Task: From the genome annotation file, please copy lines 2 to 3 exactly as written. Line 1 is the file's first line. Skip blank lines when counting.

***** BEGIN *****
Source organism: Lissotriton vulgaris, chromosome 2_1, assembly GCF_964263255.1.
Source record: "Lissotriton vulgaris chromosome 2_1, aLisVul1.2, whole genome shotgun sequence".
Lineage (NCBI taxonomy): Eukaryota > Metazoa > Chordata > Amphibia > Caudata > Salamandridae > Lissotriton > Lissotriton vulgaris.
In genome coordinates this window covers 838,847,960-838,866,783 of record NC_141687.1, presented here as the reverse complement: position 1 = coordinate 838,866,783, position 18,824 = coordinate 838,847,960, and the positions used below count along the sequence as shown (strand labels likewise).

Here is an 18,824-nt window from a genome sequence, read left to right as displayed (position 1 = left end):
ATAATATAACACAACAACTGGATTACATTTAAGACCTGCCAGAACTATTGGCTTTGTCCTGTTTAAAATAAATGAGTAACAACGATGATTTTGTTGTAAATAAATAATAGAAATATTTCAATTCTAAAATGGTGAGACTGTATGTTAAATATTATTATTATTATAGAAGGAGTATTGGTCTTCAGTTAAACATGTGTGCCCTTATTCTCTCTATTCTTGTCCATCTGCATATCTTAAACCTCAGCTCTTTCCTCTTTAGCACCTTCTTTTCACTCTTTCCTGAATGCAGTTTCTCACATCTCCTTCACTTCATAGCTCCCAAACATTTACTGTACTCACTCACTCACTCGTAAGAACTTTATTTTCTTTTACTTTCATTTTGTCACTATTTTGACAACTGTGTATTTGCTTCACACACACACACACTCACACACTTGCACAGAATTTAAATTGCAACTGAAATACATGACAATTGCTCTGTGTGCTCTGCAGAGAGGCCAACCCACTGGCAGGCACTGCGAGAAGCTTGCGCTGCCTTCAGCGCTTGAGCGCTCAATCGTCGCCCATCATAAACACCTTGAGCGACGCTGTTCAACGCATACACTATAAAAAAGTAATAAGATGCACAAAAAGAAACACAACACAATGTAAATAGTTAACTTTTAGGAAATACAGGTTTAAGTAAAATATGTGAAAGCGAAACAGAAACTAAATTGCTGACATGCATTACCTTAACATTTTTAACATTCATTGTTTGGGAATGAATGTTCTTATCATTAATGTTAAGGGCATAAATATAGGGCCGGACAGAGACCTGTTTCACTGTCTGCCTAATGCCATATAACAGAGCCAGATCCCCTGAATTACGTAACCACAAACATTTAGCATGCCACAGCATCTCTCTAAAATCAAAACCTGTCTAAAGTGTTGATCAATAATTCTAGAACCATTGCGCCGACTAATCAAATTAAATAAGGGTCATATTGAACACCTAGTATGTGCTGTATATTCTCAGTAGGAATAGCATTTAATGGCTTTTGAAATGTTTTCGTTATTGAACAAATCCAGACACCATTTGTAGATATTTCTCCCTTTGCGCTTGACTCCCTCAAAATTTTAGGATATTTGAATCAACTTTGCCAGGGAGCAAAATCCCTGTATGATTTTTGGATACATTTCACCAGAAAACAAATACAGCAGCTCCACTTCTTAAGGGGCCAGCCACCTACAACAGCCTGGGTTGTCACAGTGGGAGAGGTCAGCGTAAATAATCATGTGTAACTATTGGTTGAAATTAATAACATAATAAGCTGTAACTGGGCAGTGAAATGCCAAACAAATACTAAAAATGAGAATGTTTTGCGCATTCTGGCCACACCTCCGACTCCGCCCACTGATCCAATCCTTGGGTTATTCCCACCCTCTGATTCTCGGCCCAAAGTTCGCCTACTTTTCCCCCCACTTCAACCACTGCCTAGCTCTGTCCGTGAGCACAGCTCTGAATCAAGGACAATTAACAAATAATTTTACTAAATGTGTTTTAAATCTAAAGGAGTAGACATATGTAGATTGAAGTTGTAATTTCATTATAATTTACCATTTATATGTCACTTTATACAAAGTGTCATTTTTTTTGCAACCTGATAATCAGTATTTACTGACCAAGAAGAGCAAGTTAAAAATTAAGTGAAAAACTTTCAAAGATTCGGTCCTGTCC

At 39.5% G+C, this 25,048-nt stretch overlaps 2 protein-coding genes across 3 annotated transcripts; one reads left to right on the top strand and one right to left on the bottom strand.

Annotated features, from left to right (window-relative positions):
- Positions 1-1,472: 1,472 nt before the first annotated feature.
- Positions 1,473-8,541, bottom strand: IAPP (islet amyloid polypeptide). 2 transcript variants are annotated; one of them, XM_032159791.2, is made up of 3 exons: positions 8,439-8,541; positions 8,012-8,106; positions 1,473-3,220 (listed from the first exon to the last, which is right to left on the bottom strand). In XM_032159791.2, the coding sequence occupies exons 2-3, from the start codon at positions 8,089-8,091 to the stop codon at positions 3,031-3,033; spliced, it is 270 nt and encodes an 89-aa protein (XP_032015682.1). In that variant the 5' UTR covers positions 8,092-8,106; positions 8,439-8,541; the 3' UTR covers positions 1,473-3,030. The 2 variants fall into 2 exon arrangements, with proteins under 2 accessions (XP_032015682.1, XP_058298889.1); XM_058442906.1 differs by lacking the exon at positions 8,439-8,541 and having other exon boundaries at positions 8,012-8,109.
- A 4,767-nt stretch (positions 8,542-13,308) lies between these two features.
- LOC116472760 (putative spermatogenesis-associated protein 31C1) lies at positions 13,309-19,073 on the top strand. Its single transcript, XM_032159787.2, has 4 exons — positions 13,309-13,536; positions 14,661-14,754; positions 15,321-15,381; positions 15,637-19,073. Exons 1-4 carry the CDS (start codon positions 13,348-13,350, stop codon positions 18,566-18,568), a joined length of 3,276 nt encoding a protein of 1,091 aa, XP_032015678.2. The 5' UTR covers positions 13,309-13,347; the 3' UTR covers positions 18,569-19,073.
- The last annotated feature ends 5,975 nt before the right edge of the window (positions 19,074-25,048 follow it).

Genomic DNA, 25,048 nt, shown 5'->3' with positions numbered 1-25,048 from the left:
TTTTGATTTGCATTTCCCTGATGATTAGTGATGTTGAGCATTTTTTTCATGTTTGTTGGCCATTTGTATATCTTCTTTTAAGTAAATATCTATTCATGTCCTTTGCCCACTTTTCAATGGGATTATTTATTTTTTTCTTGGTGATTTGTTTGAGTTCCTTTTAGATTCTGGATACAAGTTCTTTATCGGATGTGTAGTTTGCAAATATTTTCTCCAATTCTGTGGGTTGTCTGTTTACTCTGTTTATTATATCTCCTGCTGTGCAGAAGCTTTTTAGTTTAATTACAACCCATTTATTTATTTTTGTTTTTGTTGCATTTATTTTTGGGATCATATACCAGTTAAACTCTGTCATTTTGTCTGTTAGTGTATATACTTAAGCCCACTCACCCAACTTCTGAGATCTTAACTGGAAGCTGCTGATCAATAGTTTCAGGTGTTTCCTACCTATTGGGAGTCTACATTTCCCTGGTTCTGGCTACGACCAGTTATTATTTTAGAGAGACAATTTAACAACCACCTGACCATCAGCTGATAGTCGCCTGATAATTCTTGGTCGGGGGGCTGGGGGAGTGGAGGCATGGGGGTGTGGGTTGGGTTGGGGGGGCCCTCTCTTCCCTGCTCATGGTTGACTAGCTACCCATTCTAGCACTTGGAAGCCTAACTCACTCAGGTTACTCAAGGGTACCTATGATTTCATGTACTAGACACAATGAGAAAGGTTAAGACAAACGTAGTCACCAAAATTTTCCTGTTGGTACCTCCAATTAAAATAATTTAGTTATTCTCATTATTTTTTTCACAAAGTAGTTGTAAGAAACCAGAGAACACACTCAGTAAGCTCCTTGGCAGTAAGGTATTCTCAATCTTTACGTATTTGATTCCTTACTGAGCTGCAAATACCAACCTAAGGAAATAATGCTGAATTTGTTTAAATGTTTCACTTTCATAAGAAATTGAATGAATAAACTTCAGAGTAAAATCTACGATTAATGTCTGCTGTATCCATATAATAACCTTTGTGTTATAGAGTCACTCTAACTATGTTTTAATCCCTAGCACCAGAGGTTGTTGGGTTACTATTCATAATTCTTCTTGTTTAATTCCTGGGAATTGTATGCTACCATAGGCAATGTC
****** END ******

Source record: "Lissotriton vulgaris chromosome 2_1, aLisVul1.2, whole genome shotgun sequence".
Lineage (NCBI taxonomy): Eukaryota > Metazoa > Chordata > Amphibia > Caudata > Salamandridae > Lissotriton > Lissotriton vulgaris.